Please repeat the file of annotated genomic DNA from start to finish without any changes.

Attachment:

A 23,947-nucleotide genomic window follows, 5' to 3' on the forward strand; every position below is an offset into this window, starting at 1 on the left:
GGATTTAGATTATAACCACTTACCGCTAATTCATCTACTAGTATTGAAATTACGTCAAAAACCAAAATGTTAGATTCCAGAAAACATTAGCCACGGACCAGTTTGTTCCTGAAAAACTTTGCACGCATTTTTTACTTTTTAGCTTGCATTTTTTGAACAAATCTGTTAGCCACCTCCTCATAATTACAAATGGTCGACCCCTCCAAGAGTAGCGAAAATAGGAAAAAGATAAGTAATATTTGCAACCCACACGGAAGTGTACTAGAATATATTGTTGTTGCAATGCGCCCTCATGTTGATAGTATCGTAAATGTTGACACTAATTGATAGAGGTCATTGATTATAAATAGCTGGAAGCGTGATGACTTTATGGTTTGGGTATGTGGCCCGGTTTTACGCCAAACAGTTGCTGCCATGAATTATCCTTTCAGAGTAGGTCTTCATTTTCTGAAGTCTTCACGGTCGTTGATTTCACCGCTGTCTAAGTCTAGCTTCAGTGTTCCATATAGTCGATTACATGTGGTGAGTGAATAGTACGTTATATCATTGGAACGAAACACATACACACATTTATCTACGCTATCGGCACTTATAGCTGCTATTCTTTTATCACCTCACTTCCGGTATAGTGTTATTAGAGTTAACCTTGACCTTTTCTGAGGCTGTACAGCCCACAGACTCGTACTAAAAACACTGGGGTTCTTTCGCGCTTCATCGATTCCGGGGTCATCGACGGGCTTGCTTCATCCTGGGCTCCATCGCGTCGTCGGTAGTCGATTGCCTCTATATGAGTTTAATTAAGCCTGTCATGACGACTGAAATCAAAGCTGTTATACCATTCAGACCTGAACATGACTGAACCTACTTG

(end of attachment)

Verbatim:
A 23,947-nucleotide genomic window follows, 5' to 3' on the forward strand; every position below is an offset into this window, starting at 1 on the left:
GGATTTAGATTATAACCACTTACCGCTAATTCATCTACTAGTATTGAAATTACGTCAAAAACCAAAATGTTAGATTCCAGAAAACATTAGCCACGGACCAGTTTGTTCCTGAAAAACTTTGCACGCATTTTTTACTTTTTAGCTTGCATTTTTTGAACAAATCTGTTAGCCACCTCCTCATAATTACAAATGGTCGACCCCTCCAAGAGTAGCGAAAATAGGAAAAAGATAAGTAATATTTGCAACCCACACGGAAGTGTACTAGAATATATTGTTGTTGCAATGCGCCCTCATGTTGATAGTATCGTAAATGTTGACACTAATTGATAGAGGTCATTGATTATAAATAGCTGGAAGCGTGATGACTTTATGGTTTGGGTATGTGGCCCGGTTTTACGCCAAACAGTTGCTGCCATGAATTATCCTTTCAGAGTAGGTCTTCATTTTCTGAAGTCTTCACGGTCGTTGATTTCACCGCTGTCTAAGTCTAGCTTCAGTGTTCCATATAGTCGATTACATGTGGTGAGTGAATAGTACGTTATATCATTGGAACGAAACACATACACACATTTATCTACGCTATCGGCACTTATAGCTGCTATTCTTTTATCACCTCACTTCCGGTATAGTGTTATTAGAGTTAACCTTGACCTTTTCTGAGGCTGTACAGCCCACAGACTCGTACTAAAAACACTGGGGTTCTTTCGCGCTTCATCGATTCCGGGGTCATCGACGGGCTTGCTTCATCCTGGGCTCCATCGCGTCGTCGGTAGTCGATTGCCTCTATATGAGTTTAATTAAGCCTGTCATGACGACTGAAATCAAAGCTGTTATACCATTCAGACCTGAACATGACTGAACCTACTTG